The worst thing about being a parent?

Parenting insights: Murray can relate to DJ John Peel’s observation that being a parent involves repeating yourself – a lot - Terry O'Neill
Parenting insights: Murray can relate to DJ John Peel’s observation that being a parent involves repeating yourself – a lot - Terry O'Neill

The legendary DJ John Peel once said that the thing no one tells you about being a parent is how much you’re going to repeat yourself. And it’s true. It’s like the trope of a comedian banging a microphone and going, “Is this thing on?” Sometimes being a parent is like that. How many times have I got to tell you to put your shoes on? At what point is it reasonable for me to get angry? A dozen times, 200 times? In this day and age you should never show anger to your child, but what if they’re being really, really annoying? That’s the worst bit about being a parent: the ceaseless repetition.

The worst thing I have to do every day?

I have an irrational, pathological loathing of emptying dishwashers. I will put it off for days. And then when you do it, you think, “If it’s going to wash the stuff up, it should put it away too.” It’s a design flaw of dishwashers that they can’t finish the job. A friend of mine has two dishwashers and no shelves, and everything’s either in a dishwasher and clean or in a dishwasher and in need of cleaning.

The worst thing about being a comedian?

When you’re on tour, there’s always this feeling that wherever you’re staying, at some point the tour manager is going to knock and tell you it’s time to set off. The timing is different every day – it could be breakfast radio or a gig or anything else. You’re constantly thinking you’re about to have to drop whatever you’re doing, and the result is that you never get your teeth into anything. It feels futile to start a movie when you’re going to have to pause it, or to play the drums when you know you’re going to need all day to work on something. Being on the move the whole time puts you in a permanently disrupted state, and even though it’s your name on the tour you’re thinking, “Hang on a minute, am I at all in charge of my own destiny?”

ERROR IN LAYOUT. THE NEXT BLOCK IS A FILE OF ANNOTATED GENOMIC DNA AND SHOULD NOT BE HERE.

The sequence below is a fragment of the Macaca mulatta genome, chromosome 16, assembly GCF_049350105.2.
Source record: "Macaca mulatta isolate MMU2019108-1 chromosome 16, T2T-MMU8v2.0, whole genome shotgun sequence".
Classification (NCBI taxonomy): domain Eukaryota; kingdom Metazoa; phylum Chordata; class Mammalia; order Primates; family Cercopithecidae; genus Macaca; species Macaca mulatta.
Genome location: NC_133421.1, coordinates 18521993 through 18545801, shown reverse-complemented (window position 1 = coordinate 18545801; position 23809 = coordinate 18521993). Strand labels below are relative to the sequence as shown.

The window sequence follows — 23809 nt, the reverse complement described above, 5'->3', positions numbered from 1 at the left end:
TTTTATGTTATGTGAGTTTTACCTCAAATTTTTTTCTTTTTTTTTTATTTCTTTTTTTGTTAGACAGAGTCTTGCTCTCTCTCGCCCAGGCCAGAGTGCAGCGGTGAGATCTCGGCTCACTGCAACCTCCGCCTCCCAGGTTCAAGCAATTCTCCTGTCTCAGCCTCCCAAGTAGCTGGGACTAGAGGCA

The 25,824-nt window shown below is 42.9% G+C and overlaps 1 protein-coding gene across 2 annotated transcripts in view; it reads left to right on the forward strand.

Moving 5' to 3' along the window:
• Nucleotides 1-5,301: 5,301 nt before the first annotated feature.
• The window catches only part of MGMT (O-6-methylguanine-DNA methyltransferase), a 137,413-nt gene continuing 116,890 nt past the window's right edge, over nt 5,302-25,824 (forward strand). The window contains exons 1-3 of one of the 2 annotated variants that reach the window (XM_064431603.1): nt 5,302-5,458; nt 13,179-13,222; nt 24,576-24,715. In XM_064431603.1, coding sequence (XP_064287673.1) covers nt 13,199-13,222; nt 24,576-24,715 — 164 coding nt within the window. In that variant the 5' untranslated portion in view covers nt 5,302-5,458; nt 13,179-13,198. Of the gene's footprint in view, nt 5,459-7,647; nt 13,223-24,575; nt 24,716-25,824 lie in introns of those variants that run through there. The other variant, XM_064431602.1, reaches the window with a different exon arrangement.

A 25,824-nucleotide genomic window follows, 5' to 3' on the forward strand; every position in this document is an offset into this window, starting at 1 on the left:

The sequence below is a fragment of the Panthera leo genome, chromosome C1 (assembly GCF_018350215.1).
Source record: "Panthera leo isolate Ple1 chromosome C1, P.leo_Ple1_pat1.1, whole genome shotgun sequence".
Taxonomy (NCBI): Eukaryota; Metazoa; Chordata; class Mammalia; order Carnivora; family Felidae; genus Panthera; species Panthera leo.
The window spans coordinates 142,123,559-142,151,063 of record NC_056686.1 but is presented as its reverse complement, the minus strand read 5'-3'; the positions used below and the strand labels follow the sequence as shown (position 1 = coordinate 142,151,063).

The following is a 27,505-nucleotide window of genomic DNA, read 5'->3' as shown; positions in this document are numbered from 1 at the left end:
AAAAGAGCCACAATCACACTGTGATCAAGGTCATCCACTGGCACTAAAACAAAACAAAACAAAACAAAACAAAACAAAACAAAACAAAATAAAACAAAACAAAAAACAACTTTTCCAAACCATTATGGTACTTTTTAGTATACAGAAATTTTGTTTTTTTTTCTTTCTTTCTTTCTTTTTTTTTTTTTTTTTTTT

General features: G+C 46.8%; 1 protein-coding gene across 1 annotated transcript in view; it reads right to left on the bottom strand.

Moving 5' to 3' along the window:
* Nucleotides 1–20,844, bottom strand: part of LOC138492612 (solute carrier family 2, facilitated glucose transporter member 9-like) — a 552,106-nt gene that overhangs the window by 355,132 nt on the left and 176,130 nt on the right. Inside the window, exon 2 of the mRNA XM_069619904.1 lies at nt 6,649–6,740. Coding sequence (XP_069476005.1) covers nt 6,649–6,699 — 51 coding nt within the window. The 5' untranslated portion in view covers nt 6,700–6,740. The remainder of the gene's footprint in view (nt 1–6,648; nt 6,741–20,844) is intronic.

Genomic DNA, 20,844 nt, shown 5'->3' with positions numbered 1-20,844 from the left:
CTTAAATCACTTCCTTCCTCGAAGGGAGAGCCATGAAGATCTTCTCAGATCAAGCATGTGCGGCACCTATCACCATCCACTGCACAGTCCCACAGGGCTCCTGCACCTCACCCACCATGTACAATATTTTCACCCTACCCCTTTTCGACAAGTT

The weirdest thing about being famous?

It’s happened to me and I’ve done it to others. It’s when people see someone well-known, even someone at my gamma level of fame, and because they’re vaguely familiar with your appearance they think they were at school with you. I’ve had a waitress say: “It’s been really bugging me since you came in and sat down. We were at school together, weren’t we?” And I told her: “I can promise you we weren’t, because I went to a boys’ school.”

The absolute worst…

It’s very basic. I live in Hounslow, and for some reason people do not pick up their dog s--- around here. It’s 40 years since we all agreed we ought to pick up dog shit, and I don’t understand why people have stopped. Do they do it out of laziness? Do they do it so they can hit back at the nanny state in some way? Do they do it in the name of being a non-conformist? I’m going out later to a screening, and when I walk out the door I’ll see dog turds everywhere. It’ll make me angry, and the interesting thing about it is that it makes me angry in the same fresh way every time.

Al Murray presents Why Do The Brits Win Every War?, on Sky History on Wednesdays, 9pm

Do you have any irrational or unusual fears? Tell us in the comments section below